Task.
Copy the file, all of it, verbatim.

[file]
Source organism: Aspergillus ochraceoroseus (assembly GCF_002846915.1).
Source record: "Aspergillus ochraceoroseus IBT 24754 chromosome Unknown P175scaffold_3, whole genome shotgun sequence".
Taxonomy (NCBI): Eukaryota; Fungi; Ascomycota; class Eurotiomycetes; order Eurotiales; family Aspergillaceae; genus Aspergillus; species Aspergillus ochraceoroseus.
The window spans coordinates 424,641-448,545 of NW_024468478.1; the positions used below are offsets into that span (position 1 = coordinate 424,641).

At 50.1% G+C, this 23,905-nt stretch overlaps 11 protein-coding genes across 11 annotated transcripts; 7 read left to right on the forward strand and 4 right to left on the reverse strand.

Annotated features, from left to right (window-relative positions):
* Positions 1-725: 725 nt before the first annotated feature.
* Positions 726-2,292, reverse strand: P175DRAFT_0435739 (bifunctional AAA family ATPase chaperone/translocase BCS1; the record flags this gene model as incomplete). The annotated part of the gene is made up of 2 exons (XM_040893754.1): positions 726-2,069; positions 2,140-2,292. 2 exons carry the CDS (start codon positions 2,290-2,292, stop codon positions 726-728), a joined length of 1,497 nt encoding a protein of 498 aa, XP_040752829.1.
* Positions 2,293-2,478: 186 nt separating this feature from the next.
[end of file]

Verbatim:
Source organism: Aspergillus ochraceoroseus (assembly GCF_002846915.1).
Source record: "Aspergillus ochraceoroseus IBT 24754 chromosome Unknown P175scaffold_3, whole genome shotgun sequence".
Taxonomy (NCBI): Eukaryota; Fungi; Ascomycota; class Eurotiomycetes; order Eurotiales; family Aspergillaceae; genus Aspergillus; species Aspergillus ochraceoroseus.
The window spans coordinates 424,641-448,545 of NW_024468478.1; the positions used below are offsets into that span (position 1 = coordinate 424,641).

At 50.1% G+C, this 23,905-nt stretch overlaps 11 protein-coding genes across 11 annotated transcripts; 7 read left to right on the forward strand and 4 right to left on the reverse strand.

Annotated features, from left to right (window-relative positions):
* Positions 1-725: 725 nt before the first annotated feature.
* Positions 726-2,292, reverse strand: P175DRAFT_0435739 (bifunctional AAA family ATPase chaperone/translocase BCS1; the record flags this gene model as incomplete). The annotated part of the gene is made up of 2 exons (XM_040893754.1): positions 726-2,069; positions 2,140-2,292. 2 exons carry the CDS (start codon positions 2,290-2,292, stop codon positions 726-728), a joined length of 1,497 nt encoding a protein of 498 aa, XP_040752829.1.
* Positions 2,293-2,478: 186 nt separating this feature from the next.